Friday, February 26, 2016

Movie Review: "The Revenant"

During the Oscars this coming Sunday night, Leonardo DiCaprio is expected to finally win an Oscar for his role in Alejandro G. Iñárritu's The Revenant, and both the film and Iñárritu himself are considered leading contenders for Best Picture and Best Director awards as well.

While I believe that DiCaprio's win is as much a payback for his previous Oscar-worthy performances (this is the Oscars, after all) and an acknowledgment of how harrowing it was to make this movie, I will be tremendously disappointed if either the film or the director wins an Oscar. To say the very least.

The Revenant takes place in the 1820s (a fact I had to research, since the movie itself never divulges where or when it takes place) in the midst of the burgeoning fur trade, where battles between Americans, the Indians, and the French were commonplace. An expedition of American frontiersman, which includes scout Hugh Glass (DiCaprio) and his Native American son, Hawk (Forrest Goodluck), is trying to gather as many pelts as they can, although they're not making as much progress as one member of their group, Fitzgerald (Tom Hardy, sounding a bit like Mushmouth from Fat Albert, yet with a Southern accent), would like.

Early one morning, Glass is scouting nearby where his group has settled in for the night when disaster strikes—in the form of a very angry, protective bear. Glass is repeatedly mauled and tries to fight the bear off any way he can. The attack leaves him (no pun intended) barely alive, but he fights for survival. The group needs to move on, but the captain (Domhnall Gleason) wants to do the honorable thing and not leave him behind to die. Hawk and a friend, Bridger (Will Poulter), agree to stay behind, as does Fitzgerald, more because money is offered to sweeten the deal.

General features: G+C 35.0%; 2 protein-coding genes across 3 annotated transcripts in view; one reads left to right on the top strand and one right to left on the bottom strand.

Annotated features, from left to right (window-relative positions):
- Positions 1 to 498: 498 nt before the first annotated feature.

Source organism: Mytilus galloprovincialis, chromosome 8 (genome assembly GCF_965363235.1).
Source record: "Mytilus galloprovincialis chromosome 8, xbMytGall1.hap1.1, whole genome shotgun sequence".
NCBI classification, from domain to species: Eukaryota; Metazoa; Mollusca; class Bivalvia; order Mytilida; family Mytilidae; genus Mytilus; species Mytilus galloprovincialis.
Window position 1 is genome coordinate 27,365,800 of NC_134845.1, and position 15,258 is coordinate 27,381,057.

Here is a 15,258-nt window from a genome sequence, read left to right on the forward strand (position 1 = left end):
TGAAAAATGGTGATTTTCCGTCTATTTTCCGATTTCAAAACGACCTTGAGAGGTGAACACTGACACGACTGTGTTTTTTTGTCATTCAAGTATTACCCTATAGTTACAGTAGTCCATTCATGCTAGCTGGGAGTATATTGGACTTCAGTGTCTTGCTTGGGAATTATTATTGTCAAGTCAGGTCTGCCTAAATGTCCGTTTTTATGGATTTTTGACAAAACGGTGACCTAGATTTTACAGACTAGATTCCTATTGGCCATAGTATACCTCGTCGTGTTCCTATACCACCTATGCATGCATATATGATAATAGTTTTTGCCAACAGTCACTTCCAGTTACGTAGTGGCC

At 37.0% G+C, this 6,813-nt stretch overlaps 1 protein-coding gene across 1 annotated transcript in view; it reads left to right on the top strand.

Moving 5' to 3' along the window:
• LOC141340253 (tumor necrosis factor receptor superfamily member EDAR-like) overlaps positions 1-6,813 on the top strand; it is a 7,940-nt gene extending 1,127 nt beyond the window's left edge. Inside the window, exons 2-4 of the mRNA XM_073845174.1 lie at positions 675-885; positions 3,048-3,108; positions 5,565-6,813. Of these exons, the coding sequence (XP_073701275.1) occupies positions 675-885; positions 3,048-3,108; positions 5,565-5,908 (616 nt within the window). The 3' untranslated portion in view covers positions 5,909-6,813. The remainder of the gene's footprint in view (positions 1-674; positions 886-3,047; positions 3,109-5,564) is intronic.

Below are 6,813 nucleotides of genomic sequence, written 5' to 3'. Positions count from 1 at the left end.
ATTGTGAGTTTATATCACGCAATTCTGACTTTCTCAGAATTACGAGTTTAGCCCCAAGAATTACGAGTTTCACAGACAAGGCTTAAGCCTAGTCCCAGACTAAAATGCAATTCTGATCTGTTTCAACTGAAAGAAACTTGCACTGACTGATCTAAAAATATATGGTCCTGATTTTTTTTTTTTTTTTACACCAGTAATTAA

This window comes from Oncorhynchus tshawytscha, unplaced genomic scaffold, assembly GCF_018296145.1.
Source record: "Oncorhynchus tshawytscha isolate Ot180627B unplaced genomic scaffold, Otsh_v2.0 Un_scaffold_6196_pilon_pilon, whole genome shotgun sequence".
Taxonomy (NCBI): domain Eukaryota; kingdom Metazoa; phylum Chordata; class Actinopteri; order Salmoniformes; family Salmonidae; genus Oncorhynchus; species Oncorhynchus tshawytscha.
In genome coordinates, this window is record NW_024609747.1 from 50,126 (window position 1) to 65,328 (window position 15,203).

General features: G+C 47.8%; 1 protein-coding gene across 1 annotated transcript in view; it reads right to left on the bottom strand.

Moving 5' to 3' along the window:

Almost immediately after the remainder of the group leaves, Fitzgerald is ready for Glass to die, either by natural causes or by his own hand. And after several days of watching Glass' condition worsen (SPOILER ALERT if you've not seen any of the trailers for this film), Fitzgerald kills Hawk and buries Glass alive, convincing Bridger that Hawk disappeared and Glass died, and the two head to meet up with their group.

The movie then shifts into revenge mode, as Glass, barely breathing and torn to shreds by the bear, digs himself out of the grave and nurses himself back to enough strength to try and track Fitzgerald down. On the way he encounters more crises, survives a blizzard by sleeping inside the carcass of a dead horse (I thought Luke Skywalker did this better in The Empire Strikes Back), and deals with Indians and unsavory French fur trappers before the inevitable showdown.

I saw someone refer to this film as "a much longer Road Runner/Wiley Coyote cartoon," because Glass is able to keep on his path of revenge even after surviving a bear attack, pneumonia, and various other injuries and accidents. Along the way he is buoyed by memories of Hawk and Hawk's mother, and these spur him on despite his severely weakened condition.

This movie is beautifully filmed, and I understand it was tremendously difficult to make. While I understand the concept of the story, of the power of love and revenge to strengthen us, the movie never clicked with me, and it even felt preposterous at times. DiCaprio certainly underwent significant physical torture making this movie, and there was some emotion in his performance, but I definitely don't think this was the best performance of the year by a long shot, despite the fact he's a sure bet for the Oscar. Hardy, too, has delivered Oscar-worthy performances before, but this is definitely not one of them.

Beyond that, though, I thought this movie was utterly predictable and certainly not worthy of the praise being heaped upon it. A movie should be recognized as Best Picture because it is the best, not because it was challenging to make. Should this win Best Picture on Sunday evening, it will be one of the biggest disconnects I've ever had with the Oscars.

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